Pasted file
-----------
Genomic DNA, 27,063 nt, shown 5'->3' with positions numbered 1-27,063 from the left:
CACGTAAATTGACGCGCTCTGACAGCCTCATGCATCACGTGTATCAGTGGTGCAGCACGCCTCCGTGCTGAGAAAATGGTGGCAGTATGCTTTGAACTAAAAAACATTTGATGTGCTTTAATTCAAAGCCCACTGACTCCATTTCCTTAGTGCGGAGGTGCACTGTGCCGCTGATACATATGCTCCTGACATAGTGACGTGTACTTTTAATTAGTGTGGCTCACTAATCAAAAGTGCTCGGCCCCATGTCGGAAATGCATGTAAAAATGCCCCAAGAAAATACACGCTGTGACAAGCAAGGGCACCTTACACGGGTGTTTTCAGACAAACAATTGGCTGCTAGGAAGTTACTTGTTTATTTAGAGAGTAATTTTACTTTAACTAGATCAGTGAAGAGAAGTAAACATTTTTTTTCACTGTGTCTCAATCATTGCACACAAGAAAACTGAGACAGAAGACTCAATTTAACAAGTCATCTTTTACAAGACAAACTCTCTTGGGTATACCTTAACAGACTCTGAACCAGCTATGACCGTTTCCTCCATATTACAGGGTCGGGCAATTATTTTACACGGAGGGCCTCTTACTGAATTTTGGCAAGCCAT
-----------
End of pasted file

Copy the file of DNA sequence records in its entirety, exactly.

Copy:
Genomic DNA, 27,063 nt, shown 5'->3' with positions numbered 1-27,063 from the left:
CACGTAAATTGACGCGCTCTGACAGCCTCATGCATCACGTGTATCAGTGGTGCAGCACGCCTCCGTGCTGAGAAAATGGTGGCAGTATGCTTTGAACTAAAAAACATTTGATGTGCTTTAATTCAAAGCCCACTGACTCCATTTCCTTAGTGCGGAGGTGCACTGTGCCGCTGATACATATGCTCCTGACATAGTGACGTGTACTTTTAATTAGTGTGGCTCACTAATCAAAAGTGCTCGGCCCCATGTCGGAAATGCATGTAAAAATGCCCCAAGAAAATACACGCTGTGACAAGCAAGGGCACCTTACACGGGTGTTTTCAGACAAACAATTGGCTGCTAGGAAGTTACTTGTTTATTTAGAGAGTAATTTTACTTTAACTAGATCAGTGAAGAGAAGTAAACATTTTTTTTCACTGTGTCTCAATCATTGCACACAAGAAAACTGAGACAGAAGACTCAATTTAACAAGTCATCTTTTACAAGACAAACTCTCTTGGGTATACCTTAACAGACTCTGAACCAGCTATGACCGTTTCCTCCATATTACAGGGTCGGGCAATTATTTTACACGGAGGGCCTCTTACTGAATTTTGGCAAGCCAT